COVID-19 Vaccine Hesitancy Among Health Care Workers in Thailand: The Comparative Results of Two Cross-Sectional Online Surveys Before and After Vaccine Availability.Front Public Health. 2022; 10:834545.FP
The arrival of COVID-19 vaccines in Thailand has supported the fight against the COVID-19 pandemic. This study examined COVID-19 vaccine acceptance among health care workers (HCWs) in Thailand before and after vaccines' availability and investigated factors (both enablers and barriers) affecting their decisions.
Two online self-administered questionnaires were distributed to HCWs in two time-periods: (1) the pre-vaccine arrival period (prior to COVID-19 vaccines' arrival in Thailand, January 28 to February 16, 2021); and (2) the post-vaccine arrival period (April 21 to May 9, 2021). Descriptive analyses and multinomial logistic regression were conducted to examine factors associated with vaccine hesitancy.
There were 55,068 respondents in the pre-vaccine arrival period and 27,319 respondents in the post-vaccine arrival period. In the pre-vaccine arrival period, 55.0% of respondents were willing to accept the vaccines, 35.4% were uncertain, and 9.6% declined. In the post-vaccine arrival period, ~16% already received two doses of either the Sinovac or AstraZeneca vaccine, and 43% were administered one dose. Approximately 12% of those who had received the first dose were uncertain or not willing to accept the second dose. Demographic and socio-demographic factors of participants, including their sex, place of residence, and whether they were frontline COVID-19 workers, were found to be the significant factors explaining vaccination hesitancy. Moreover, when comparing the pre-vaccine arrival and post-vaccine arrival periods, it was found that older HCWs were more likely to decline a COVID-19 vaccine in the pre-vaccine arrival period; on the other hand, older HCWs were less likely to decline or be uncertain to receive a COVID-19 vaccine in the post-vaccine arrival period.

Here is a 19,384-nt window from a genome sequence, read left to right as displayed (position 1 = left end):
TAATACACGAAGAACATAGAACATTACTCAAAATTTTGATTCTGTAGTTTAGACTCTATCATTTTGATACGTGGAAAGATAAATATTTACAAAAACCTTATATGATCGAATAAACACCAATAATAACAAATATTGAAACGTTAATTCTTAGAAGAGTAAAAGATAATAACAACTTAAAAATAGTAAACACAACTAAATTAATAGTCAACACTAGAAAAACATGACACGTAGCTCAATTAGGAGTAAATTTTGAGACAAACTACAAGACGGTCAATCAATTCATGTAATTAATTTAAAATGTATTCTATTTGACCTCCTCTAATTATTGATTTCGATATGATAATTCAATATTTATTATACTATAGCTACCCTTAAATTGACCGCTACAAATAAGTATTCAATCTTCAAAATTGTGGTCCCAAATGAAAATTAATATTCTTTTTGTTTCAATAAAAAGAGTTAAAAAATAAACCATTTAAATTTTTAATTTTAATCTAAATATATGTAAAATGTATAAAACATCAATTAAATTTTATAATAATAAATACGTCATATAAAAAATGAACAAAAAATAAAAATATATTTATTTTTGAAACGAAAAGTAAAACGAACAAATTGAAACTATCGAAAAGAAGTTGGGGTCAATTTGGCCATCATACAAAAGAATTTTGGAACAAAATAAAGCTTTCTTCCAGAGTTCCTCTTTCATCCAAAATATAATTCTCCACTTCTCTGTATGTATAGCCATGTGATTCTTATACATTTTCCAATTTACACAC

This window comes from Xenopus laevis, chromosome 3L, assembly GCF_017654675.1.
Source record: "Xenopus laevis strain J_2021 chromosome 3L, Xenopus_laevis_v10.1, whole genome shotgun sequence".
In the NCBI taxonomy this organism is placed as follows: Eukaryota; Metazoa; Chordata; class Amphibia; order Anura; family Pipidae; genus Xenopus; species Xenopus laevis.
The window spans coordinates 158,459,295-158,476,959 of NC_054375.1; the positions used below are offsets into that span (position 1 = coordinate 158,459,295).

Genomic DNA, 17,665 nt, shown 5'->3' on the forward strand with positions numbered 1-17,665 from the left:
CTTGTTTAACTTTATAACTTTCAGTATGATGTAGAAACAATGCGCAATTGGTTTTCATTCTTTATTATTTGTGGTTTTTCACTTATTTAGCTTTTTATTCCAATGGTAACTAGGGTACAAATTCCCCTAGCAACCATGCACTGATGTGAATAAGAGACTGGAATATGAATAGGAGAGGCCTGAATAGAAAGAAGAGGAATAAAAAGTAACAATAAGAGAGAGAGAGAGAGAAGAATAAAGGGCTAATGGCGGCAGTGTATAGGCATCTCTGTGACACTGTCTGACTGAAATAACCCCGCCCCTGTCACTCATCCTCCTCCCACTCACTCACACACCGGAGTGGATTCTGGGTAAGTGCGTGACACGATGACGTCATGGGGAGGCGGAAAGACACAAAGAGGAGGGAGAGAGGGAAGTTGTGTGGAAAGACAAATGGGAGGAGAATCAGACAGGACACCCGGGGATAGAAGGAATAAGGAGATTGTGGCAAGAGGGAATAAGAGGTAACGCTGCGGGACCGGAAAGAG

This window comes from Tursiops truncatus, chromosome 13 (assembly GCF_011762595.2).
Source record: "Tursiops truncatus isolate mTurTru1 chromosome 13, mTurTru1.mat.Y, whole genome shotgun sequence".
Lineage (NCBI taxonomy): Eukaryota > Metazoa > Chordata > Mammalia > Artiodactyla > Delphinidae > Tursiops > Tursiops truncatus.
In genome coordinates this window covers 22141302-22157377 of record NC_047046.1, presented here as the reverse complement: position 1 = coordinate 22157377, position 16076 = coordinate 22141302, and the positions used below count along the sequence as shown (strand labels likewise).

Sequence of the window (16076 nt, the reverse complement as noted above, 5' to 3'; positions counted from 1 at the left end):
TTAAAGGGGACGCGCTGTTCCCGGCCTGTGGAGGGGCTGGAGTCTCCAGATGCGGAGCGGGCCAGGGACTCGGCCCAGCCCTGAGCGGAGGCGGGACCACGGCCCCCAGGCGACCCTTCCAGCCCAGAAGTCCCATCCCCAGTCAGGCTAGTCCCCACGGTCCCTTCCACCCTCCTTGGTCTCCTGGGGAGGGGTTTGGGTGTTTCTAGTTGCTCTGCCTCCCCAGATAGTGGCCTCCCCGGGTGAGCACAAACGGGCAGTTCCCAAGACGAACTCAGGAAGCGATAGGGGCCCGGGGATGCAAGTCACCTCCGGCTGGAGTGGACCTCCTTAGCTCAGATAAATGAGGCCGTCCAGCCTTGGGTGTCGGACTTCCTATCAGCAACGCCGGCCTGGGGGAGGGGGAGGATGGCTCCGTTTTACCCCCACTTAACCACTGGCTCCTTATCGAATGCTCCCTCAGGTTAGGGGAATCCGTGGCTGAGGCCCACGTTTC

Information on HCWs' acceptance of COVID-19 vaccines, including who is more likely to accept the vaccines, could assist in planning vaccine allocation to both HCWs and the general public, who often believe HCWs' recommendations. This study's findings set out how policies can be addressed to reduce vaccine hesitancy. This study also highlights HCWs' characteristics (including gender, work region, occupation, and history of receiving influenza vaccination) and the reasons they cited for their vaccine acceptance or hesitance.